Pterygium surgery

Pterygium excision with a CAG has gained worldwide acceptance as the most favorable technique as it has proven to be both safe and effective in reducing pterygium recurrence.AM could serve as a useful alternative to conjunctival grafts when there exists a very large conjunctival defect to cover in primary double-headed pterygium, in previous multiple failed surgeries or in the context of preserving superior bulbar conjunctiva for future glaucoma surgeries.

Shield ulcers of vernal keratoconjunctivitis

Severe shield ulcers that do not respond to surgical debridement and BCL may be eradicated with superficial keratectomy or excimer photo therapeutic keratectomy (PTK). Amniotic membrane transplantation combined with surgical debridement is very effective alternative modality in the management of these ulcers. The renewed basement membrane promotes epithelialisation, reinforces cellular adhesion and prevents epithelial apoptosis. The surgical procedure involves complete debridement of the mucous plaque and cellular debris from the ulcer base and edge. The surrounding loose epithelium is gently peeled off until normal adherent epithelium is reached. The AMG is tailored to be a millimeter larger than the defect and sutured with 10-0 nylon interrupted sutures.

Ulcerative keratitis

Although performed in an uncontrolled and non-randomized series of patients, studies indicate that AMT shows promise in selected cases for the restoration of the ocular surface and reduction of stromal inflammation in ulcerative keratitis. Amniotic membrane transplantation can be considered an effective alternative for treating persistent neurotrophic ulcers, non-traumatic corneal perforations and descemetoceles. It can serve as a permanent therapy or as a temporizing measure until the inflammation has subsided and a definitive reconstructive procedure can be performed. Being a relatively simple procedure without risks of allograft rejection it could be particularly useful when faced with shortage of donor corneas. The stromal defect was filled up with multiple layers of AM in deep corneal ulcers which Is better than monolayer procedure..Fibrin glue in association with AMT can manage perforations of up to 3 mm in diameter.

Lid and orbital surgery

There are limited reports on the application of AMT in oculoplastic procedures. It has also been applied as a punctal patch for punctal occlusion in the treatment of dry eyes. Amniotic membrane has been used as a cover for orbital prostheses and successfully used for the closure of a conjunctival defect following hydroxyapatite orbital implant exposure. Due to its beneficial effect in facilitating rapid epithelialisation it appears to be a promising substitute to conventional grafts like mucous membrane grafts. Postoperative management A broad-spectrum topical antibiotic is used for one to two weeks initially, until the epithelium heals. Topical steroids are used for six to eight weeks in tapering doses to reduce surface inflammation. Systemic immunosuppression is not required.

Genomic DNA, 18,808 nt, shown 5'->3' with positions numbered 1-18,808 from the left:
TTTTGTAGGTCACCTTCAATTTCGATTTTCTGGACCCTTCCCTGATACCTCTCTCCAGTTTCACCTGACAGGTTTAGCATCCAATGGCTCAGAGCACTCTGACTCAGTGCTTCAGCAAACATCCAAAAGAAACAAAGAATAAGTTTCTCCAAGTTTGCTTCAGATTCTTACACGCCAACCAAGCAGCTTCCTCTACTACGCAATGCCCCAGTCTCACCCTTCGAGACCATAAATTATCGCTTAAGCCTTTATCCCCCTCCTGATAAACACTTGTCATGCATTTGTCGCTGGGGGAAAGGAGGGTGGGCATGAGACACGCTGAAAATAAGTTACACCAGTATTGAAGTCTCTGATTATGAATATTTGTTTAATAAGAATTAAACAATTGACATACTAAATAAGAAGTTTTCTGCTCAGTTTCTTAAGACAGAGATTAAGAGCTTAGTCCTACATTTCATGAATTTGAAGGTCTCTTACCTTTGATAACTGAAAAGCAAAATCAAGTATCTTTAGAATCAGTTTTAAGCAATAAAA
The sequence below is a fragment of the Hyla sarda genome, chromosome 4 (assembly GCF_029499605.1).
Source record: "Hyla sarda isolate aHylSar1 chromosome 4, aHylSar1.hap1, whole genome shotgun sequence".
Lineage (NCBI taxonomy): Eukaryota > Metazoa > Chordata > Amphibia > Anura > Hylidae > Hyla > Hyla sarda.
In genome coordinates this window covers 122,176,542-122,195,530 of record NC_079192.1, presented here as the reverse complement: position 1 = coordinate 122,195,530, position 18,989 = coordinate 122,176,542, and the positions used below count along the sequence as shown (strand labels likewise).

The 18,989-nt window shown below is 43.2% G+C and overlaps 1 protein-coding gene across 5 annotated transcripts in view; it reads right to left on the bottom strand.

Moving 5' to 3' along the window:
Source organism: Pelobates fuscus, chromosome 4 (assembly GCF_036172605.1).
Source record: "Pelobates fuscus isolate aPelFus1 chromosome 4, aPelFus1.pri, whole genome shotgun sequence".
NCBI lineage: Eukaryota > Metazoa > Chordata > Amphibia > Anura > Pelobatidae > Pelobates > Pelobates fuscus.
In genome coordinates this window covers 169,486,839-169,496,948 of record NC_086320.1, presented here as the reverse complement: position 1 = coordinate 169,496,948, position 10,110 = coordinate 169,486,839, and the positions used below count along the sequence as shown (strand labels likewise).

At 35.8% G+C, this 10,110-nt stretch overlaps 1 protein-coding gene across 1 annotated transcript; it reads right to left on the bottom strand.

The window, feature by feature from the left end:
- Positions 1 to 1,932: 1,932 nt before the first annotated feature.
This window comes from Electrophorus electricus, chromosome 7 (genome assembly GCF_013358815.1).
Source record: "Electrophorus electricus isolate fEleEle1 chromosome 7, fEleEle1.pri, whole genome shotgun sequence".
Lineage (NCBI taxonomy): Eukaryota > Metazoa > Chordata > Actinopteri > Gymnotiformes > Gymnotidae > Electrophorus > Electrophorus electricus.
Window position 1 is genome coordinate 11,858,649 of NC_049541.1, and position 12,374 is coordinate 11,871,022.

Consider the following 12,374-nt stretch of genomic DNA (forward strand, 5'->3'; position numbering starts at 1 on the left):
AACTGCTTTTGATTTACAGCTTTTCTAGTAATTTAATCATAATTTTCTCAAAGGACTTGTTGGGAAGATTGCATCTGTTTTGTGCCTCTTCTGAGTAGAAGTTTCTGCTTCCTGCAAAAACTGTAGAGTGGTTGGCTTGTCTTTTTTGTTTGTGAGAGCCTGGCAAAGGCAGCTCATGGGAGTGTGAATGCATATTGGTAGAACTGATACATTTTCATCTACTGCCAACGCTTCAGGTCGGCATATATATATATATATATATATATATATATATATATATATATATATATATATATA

Can be sorted at room temperature

 No need for cold chain

 The product is gamma sterilized,so the sterility is assured

 Long shelf life of three years

 Can be cut in differnt sizeand shape so as to conform to the lesion


The success of AMT is dependent on the underlying condition and given the sub-optimal results in some indications, stringent case selection is recommended. The spectrum of clinical indications continues to expand and encompass a varying range of ocular surface pathology.

It is now evident that AMT has certainly gained an acceptable position in the surgical armamentarium of the ocular surface surgeon. The relative ease of the procedure, repeatability and freedom from intraocular intervention makes it an attractive surgical option. The low rate of intra-operative and postoperative complications and the avoidance of immunosuppression are other advantageous features of this procedure.

The future of AMT looks promising and seems like it is here to stay in the management of ocular surface disorders. With continued technological advancements in tissue processing, newer preserved forms such as the low-heat dehydrated AM are being made commercially available. Suture-less applications with fibrin glue have been aimed at making the procedure easier and more comfortable for the patient.

Further non-surgical innovations such as AMX and Prokera have made access to amnion easier than ever before. AMX is a topical application of AM extracts, currently available for use in Europe. Tseng et al have devised Prokera, which comprises AM attached to a soft contact lens-sized conformer for easy insertion. The utility of AM in healing ocular surface defects is unquestionable.